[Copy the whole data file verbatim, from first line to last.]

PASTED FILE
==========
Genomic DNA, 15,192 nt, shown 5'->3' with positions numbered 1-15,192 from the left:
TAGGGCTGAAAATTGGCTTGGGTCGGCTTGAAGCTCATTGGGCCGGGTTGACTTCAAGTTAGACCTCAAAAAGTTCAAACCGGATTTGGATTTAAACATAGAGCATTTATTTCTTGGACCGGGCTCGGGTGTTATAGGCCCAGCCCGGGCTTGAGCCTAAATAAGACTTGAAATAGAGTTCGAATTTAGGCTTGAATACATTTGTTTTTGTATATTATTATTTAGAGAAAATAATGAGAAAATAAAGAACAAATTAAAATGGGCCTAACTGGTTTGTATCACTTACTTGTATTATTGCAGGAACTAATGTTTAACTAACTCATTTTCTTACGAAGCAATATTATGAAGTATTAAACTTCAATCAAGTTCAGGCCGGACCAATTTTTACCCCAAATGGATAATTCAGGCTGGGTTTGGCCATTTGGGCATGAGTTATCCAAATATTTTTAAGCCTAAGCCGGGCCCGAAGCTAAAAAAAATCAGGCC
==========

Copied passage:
Genomic DNA, 15,192 nt, shown 5'->3' with positions numbered 1-15,192 from the left:
TAGGGCTGAAAATTGGCTTGGGTCGGCTTGAAGCTCATTGGGCCGGGTTGACTTCAAGTTAGACCTCAAAAAGTTCAAACCGGATTTGGATTTAAACATAGAGCATTTATTTCTTGGACCGGGCTCGGGTGTTATAGGCCCAGCCCGGGCTTGAGCCTAAATAAGACTTGAAATAGAGTTCGAATTTAGGCTTGAATACATTTGTTTTTGTATATTATTATTTAGAGAAAATAATGAGAAAATAAAGAACAAATTAAAATGGGCCTAACTGGTTTGTATCACTTACTTGTATTATTGCAGGAACTAATGTTTAACTAACTCATTTTCTTACGAAGCAATATTATGAAGTATTAAACTTCAATCAAGTTCAGGCCGGACCAATTTTTACCCCAAATGGATAATTCAGGCTGGGTTTGGCCATTTGGGCATGAGTTATCCAAATATTTTTAAGCCTAAGCCGGGCCCGAAGCTAAAAAAAATCAGGCC